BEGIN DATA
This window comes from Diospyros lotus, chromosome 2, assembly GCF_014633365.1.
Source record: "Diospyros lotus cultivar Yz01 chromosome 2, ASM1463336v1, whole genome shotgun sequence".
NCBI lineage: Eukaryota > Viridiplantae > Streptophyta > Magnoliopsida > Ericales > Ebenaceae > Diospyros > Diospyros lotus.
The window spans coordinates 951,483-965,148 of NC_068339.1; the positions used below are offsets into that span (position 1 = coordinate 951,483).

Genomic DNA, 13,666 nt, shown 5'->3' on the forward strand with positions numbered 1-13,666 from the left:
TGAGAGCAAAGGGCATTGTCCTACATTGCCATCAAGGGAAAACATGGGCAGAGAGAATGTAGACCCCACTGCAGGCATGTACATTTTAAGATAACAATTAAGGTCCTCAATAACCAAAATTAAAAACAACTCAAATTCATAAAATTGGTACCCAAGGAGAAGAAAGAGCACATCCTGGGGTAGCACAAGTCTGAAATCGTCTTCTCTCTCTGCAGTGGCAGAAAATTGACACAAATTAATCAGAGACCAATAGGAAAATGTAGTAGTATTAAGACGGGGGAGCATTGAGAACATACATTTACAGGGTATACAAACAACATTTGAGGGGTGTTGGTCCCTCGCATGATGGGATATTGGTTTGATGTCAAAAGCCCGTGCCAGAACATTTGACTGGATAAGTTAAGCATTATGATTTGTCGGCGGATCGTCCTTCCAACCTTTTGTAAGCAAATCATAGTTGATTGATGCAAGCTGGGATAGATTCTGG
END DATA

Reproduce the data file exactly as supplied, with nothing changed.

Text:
This window comes from Diospyros lotus, chromosome 2, assembly GCF_014633365.1.
Source record: "Diospyros lotus cultivar Yz01 chromosome 2, ASM1463336v1, whole genome shotgun sequence".
NCBI lineage: Eukaryota > Viridiplantae > Streptophyta > Magnoliopsida > Ericales > Ebenaceae > Diospyros > Diospyros lotus.
The window spans coordinates 951,483-965,148 of NC_068339.1; the positions used below are offsets into that span (position 1 = coordinate 951,483).

Genomic DNA, 13,666 nt, shown 5'->3' on the forward strand with positions numbered 1-13,666 from the left:
TGAGAGCAAAGGGCATTGTCCTACATTGCCATCAAGGGAAAACATGGGCAGAGAGAATGTAGACCCCACTGCAGGCATGTACATTTTAAGATAACAATTAAGGTCCTCAATAACCAAAATTAAAAACAACTCAAATTCATAAAATTGGTACCCAAGGAGAAGAAAGAGCACATCCTGGGGTAGCACAAGTCTGAAATCGTCTTCTCTCTCTGCAGTGGCAGAAAATTGACACAAATTAATCAGAGACCAATAGGAAAATGTAGTAGTATTAAGACGGGGGAGCATTGAGAACATACATTTACAGGGTATACAAACAACATTTGAGGGGTGTTGGTCCCTCGCATGATGGGATATTGGTTTGATGTCAAAAGCCCGTGCCAGAACATTTGACTGGATAAGTTAAGCATTATGATTTGTCGGCGGATCGTCCTTCCAACCTTTTGTAAGCAAATCATAGTTGATTGATGCAAGCTGGGATAGATTCTGG